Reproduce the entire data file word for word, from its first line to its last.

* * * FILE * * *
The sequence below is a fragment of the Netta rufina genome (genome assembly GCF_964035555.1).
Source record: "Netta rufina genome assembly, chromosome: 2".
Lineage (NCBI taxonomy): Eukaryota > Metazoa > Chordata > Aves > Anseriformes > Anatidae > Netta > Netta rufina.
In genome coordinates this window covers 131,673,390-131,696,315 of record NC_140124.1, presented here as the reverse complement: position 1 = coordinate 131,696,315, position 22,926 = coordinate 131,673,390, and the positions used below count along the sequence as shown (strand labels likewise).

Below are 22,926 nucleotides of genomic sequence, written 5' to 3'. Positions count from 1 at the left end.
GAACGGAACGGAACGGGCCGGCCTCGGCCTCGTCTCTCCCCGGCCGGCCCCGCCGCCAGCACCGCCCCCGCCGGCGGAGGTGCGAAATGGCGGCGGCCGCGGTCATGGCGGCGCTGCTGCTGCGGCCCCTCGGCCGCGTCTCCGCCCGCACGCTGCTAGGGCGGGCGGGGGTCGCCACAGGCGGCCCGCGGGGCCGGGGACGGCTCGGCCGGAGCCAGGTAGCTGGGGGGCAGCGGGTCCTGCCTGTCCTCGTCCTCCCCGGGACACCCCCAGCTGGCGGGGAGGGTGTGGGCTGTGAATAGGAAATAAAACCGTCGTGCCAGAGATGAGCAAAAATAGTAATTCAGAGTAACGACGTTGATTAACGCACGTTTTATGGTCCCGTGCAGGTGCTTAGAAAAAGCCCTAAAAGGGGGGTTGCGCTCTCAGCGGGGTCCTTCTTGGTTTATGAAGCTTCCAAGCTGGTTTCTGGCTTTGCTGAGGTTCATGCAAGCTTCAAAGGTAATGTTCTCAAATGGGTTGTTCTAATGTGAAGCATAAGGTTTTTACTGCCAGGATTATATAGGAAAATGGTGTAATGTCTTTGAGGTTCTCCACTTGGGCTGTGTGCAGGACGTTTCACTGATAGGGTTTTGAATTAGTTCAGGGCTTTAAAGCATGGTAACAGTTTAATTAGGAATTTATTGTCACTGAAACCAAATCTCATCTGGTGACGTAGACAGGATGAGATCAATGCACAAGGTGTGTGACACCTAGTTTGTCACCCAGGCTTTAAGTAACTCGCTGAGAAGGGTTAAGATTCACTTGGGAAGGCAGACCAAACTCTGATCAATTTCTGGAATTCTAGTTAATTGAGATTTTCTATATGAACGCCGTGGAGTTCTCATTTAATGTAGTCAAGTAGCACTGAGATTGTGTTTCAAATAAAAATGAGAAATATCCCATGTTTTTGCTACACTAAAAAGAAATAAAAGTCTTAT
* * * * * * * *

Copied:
The sequence below is a fragment of the Netta rufina genome (genome assembly GCF_964035555.1).
Source record: "Netta rufina genome assembly, chromosome: 2".
Lineage (NCBI taxonomy): Eukaryota > Metazoa > Chordata > Aves > Anseriformes > Anatidae > Netta > Netta rufina.
In genome coordinates this window covers 131,673,390-131,696,315 of record NC_140124.1, presented here as the reverse complement: position 1 = coordinate 131,696,315, position 22,926 = coordinate 131,673,390, and the positions used below count along the sequence as shown (strand labels likewise).

Below are 22,926 nucleotides of genomic sequence, written 5' to 3'. Positions count from 1 at the left end.
GAACGGAACGGAACGGGCCGGCCTCGGCCTCGTCTCTCCCCGGCCGGCCCCGCCGCCAGCACCGCCCCCGCCGGCGGAGGTGCGAAATGGCGGCGGCCGCGGTCATGGCGGCGCTGCTGCTGCGGCCCCTCGGCCGCGTCTCCGCCCGCACGCTGCTAGGGCGGGCGGGGGTCGCCACAGGCGGCCCGCGGGGCCGGGGACGGCTCGGCCGGAGCCAGGTAGCTGGGGGGCAGCGGGTCCTGCCTGTCCTCGTCCTCCCCGGGACACCCCCAGCTGGCGGGGAGGGTGTGGGCTGTGAATAGGAAATAAAACCGTCGTGCCAGAGATGAGCAAAAATAGTAATTCAGAGTAACGACGTTGATTAACGCACGTTTTATGGTCCCGTGCAGGTGCTTAGAAAAAGCCCTAAAAGGGGGGTTGCGCTCTCAGCGGGGTCCTTCTTGGTTTATGAAGCTTCCAAGCTGGTTTCTGGCTTTGCTGAGGTTCATGCAAGCTTCAAAGGTAATGTTCTCAAATGGGTTGTTCTAATGTGAAGCATAAGGTTTTTACTGCCAGGATTATATAGGAAAATGGTGTAATGTCTTTGAGGTTCTCCACTTGGGCTGTGTGCAGGACGTTTCACTGATAGGGTTTTGAATTAGTTCAGGGCTTTAAAGCATGGTAACAGTTTAATTAGGAATTTATTGTCACTGAAACCAAATCTCATCTGGTGACGTAGACAGGATGAGATCAATGCACAAGGTGTGTGACACCTAGTTTGTCACCCAGGCTTTAAGTAACTCGCTGAGAAGGGTTAAGATTCACTTGGGAAGGCAGACCAAACTCTGATCAATTTCTGGAATTCTAGTTAATTGAGATTTTCTATATGAACGCCGTGGAGTTCTCATTTAATGTAGTCAAGTAGCACTGAGATTGTGTTTCAAATAAAAATGAGAAATATCCCATGTTTTTGCTACACTAAAAAGAAATAAAAGTCTTAT